On Monday, Prime Minister Boris Johnson issued stay-at-home orders to the British Isles, similar to what we’re experiencing in the States. Though restaurants can still do takeout and delivery, Burger King is shuttering stores for the duration of the lockdown. The CEO of the British chain Yo! Sushi (what?) made the same choice as the Burger King, telling The Financial Times that not paying rent is “not really a choice. It’s just a basic piece of economics.” Teach me about economics, Yo! Sushi guy!
The current public health/economic crisis is definitely a reminder of why I am an anarchist. Thus far, the responses to the situation by the various factions of the state/ruling class/power elite have been as follows:
Republicans: “The ruling class is suffering. Let’s bail them out! Maybe give a little bit of stuff to the peasants as well so they don’t pitchfork us.”
Neoliberals: “Let’s see if we can be even bigger scumbags that the Republicans! Aim high!”
Conventional Democrats: “We can use this bailout thing to get some more loot for our preferred categories of parasites!”
Libertarians: “Do nothing! Let the state-corporate economy take care of it. That’s how the free market works!
Leftists: “Expand the welfare state! Nationalize the means of production! New Class Uber Alles!”
As I have said before, the appropriate anarchist response to this situation is to initiate a debt strike (i.e. no more payments to state-supported institutions, e.g. banks, corporations, landlords, universities, utility companies, medical-industrial-complex, etc.) and demand reparations from the state/ruling class (i.e. reclamation/liberation of previously looted resources).
And we don’t want just forty acres and a mule. We want the whole damn plantation.
Tom Woods is joined by Professors Joseph Salerno and Peter Klein join me to discuss the economics of the extraordinary episode we are currently living through, as well as the likely consequences of how the federal government and the Federal Reserve are responding.
A relevant quote from the comments thread:
“Capitalism requires the State in order to operate. The modern state has been reconfigured to serve neoliberal needs. Also the govt is not a household, it is the Bill Gates of the economy . When the govt cuts spending it impacts spending in the private economy. Plus the financialisation of the economy means Capital is free to operate outside borders & is not required to invest in its country of origin. Tax cuts benefit owners of Capital. There is no guarantee that they will invest domestically.”
No, it actually sucks.
By Tal Axelrod
A measure that will suspend federal student loan payments for six months is part of the sweeping coronavirus stimulus package that President Trump signed into law Friday afternoon.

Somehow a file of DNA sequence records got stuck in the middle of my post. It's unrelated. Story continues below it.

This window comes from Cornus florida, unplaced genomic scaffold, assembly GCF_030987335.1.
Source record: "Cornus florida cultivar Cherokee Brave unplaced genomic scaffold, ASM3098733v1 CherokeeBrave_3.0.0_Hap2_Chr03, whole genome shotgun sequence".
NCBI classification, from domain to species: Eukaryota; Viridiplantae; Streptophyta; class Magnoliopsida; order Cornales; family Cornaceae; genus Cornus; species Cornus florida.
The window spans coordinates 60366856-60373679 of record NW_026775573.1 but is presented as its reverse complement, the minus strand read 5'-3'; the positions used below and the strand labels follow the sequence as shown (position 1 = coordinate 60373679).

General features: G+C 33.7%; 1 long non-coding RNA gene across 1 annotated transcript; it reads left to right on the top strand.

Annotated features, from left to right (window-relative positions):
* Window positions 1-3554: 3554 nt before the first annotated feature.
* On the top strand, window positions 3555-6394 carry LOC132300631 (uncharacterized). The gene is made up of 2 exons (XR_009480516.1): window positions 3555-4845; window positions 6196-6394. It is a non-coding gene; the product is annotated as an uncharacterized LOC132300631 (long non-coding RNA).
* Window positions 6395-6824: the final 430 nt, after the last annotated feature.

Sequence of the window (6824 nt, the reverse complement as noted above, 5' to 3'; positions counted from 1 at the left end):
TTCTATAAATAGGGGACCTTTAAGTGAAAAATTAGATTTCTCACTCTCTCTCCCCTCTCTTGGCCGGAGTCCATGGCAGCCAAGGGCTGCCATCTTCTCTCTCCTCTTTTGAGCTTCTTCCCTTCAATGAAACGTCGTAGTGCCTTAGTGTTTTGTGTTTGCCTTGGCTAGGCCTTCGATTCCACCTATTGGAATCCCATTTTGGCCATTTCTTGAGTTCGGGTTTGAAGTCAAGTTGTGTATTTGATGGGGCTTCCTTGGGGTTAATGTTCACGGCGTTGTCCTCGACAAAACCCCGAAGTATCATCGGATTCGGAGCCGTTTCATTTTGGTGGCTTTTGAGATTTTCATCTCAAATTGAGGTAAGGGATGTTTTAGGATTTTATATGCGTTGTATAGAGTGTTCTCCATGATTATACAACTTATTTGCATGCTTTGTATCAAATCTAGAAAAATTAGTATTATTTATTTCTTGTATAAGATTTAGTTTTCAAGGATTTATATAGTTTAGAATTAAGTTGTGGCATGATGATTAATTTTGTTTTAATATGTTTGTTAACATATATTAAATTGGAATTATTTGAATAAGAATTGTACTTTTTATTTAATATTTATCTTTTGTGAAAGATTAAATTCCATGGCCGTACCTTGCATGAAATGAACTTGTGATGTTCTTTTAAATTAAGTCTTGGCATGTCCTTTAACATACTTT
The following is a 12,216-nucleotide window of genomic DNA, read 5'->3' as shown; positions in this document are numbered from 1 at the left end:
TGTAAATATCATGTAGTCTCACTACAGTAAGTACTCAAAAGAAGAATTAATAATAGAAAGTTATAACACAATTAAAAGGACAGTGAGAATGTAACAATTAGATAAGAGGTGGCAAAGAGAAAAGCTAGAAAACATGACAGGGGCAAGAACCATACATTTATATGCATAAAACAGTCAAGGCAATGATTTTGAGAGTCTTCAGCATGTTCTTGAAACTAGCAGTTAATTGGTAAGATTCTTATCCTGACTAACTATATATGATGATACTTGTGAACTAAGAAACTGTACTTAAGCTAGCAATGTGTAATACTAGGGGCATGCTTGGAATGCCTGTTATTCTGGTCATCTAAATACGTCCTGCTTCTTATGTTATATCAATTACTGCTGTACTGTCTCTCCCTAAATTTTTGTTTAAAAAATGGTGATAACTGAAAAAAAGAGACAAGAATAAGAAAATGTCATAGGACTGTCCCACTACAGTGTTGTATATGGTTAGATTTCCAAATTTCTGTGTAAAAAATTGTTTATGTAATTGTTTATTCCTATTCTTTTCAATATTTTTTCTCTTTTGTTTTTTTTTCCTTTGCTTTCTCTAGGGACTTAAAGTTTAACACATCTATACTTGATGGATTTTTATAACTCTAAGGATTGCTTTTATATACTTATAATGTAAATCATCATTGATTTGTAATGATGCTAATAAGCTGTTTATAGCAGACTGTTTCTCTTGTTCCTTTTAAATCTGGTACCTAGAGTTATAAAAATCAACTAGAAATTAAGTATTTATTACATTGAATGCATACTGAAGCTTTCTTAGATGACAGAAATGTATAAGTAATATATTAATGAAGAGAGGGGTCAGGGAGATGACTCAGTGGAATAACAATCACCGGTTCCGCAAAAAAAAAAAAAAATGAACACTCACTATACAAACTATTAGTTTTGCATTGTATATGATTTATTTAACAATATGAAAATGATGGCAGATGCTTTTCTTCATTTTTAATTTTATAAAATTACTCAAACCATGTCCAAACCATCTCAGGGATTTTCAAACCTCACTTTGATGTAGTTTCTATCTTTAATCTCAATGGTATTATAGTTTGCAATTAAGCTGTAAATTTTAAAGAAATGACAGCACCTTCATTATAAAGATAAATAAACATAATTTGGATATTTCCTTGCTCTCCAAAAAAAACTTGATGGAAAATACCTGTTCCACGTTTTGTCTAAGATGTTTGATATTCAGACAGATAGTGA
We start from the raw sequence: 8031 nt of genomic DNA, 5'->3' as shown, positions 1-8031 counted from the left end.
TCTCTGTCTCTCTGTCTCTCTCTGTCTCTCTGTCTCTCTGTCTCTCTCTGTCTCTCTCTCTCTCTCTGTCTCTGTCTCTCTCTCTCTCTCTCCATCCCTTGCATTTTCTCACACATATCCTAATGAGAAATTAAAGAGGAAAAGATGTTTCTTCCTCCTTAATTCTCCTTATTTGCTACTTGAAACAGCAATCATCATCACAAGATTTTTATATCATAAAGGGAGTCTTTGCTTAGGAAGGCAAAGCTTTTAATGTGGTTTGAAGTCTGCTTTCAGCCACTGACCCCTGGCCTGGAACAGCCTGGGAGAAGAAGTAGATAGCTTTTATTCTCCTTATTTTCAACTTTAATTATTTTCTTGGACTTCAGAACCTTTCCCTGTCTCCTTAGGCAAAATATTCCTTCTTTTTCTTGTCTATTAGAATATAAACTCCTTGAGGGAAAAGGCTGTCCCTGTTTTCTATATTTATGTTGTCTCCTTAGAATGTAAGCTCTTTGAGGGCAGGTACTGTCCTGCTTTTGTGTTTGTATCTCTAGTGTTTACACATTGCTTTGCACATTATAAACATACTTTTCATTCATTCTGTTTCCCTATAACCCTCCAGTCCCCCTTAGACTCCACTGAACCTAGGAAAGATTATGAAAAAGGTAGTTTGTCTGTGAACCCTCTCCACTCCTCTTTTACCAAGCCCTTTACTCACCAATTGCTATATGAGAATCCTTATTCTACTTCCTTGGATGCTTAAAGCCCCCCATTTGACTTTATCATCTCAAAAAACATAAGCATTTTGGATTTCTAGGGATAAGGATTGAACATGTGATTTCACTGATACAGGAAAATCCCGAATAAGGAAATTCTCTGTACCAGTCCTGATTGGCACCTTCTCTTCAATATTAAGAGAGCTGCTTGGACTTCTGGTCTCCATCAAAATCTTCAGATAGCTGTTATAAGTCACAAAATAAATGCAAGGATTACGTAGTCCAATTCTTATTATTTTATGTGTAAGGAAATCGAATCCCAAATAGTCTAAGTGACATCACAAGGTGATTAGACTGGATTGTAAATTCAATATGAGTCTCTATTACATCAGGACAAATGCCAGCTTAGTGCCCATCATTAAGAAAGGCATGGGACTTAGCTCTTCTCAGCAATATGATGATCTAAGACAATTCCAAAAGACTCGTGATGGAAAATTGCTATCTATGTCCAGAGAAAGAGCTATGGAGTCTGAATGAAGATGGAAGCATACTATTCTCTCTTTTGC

As part of the legislation intended to blunt the economic fallout of the coronavirus pandemic, the measure mandates that lenders cease all payments on the loans through the end of September.
Interest will not accrue and non-payment will not impact credit scores in the interim period.
The law also requires lenders to alert borrowers that the payments have been suspended within 15 days of the bill’s signing and resume alerts on August 1 that the payments will resume.
People still can choose to pay down the principal on their loans over the next six months.
Private student loans, which account for roughly 12 percent of all education loans in 2018-2019, according to the College Board, are not impacted by the law.
Great Depression Two.
By Chris Kahn
Nearly one in four U.S. adults said they have been laid off or furloughed during the coronavirus outbreak, yet a bipartisan majority of Americans wants businesses to remain closed to slow the spread of the deadly virus despite its impact on the economy, according to a Reuters/Ipsos poll.
The March 26-27 opinion poll, released Friday, also showed that the public is much more likely to heed the advice of doctors and local government officials than President Donald Trump.
Trump, who predicted in February that the virus would quickly disappear “like a miracle,” has communicated an uneven level of concern for the disease, which has infected more than 85,000 people in the United States and killed more than 1,200.
The president took a hardline approach earlier this month when he urged people to gather only in small groups. Later he appeared to change course, telling reporters that he would like businesses to reopen by Easter, on April 12.
The poll showed that most Americans do not want that.
Eighty-one percent said the country should continue social distancing initiatives, including “shelter at home” orders, “despite the impact to the economy.” This includes 89% of Democrats and 70% of Republicans.
Jubilee! Jubilee! “Hell, no, we won’t pay!”
By Laura Grace Tarpley
Many employees are out of work or facing reduced hours as US businesses temporarily close to prevent the spread of the coronavirus. Lenders are empathizing with people who are struggling to pay their bills during the pandemic.
If you reach out to companies, you may be able to pause any of these eight bills – and make life a little less stressful during the outbreak.
1. Memberships and subscriptions
It may seem like we’re beating a dead horse by recommending you cancel memberships and subscriptions to save money. But while people might normally tell you to cut out frivolous expenses like streaming services, that’s not necessarily the best move here.
After all, you’re going to be spending a lot of time at home. Is now really the time to delete your Netflix account?
Instead, think about expenses that will no longer be relevant while you’re self-isolating. If your gym is closed indefinitely, pause your monthly payments. If you’re a season ticket holder to an amusement park that has closed or for a sports team whose season has been canceled, call the ticket office to discuss cancellation.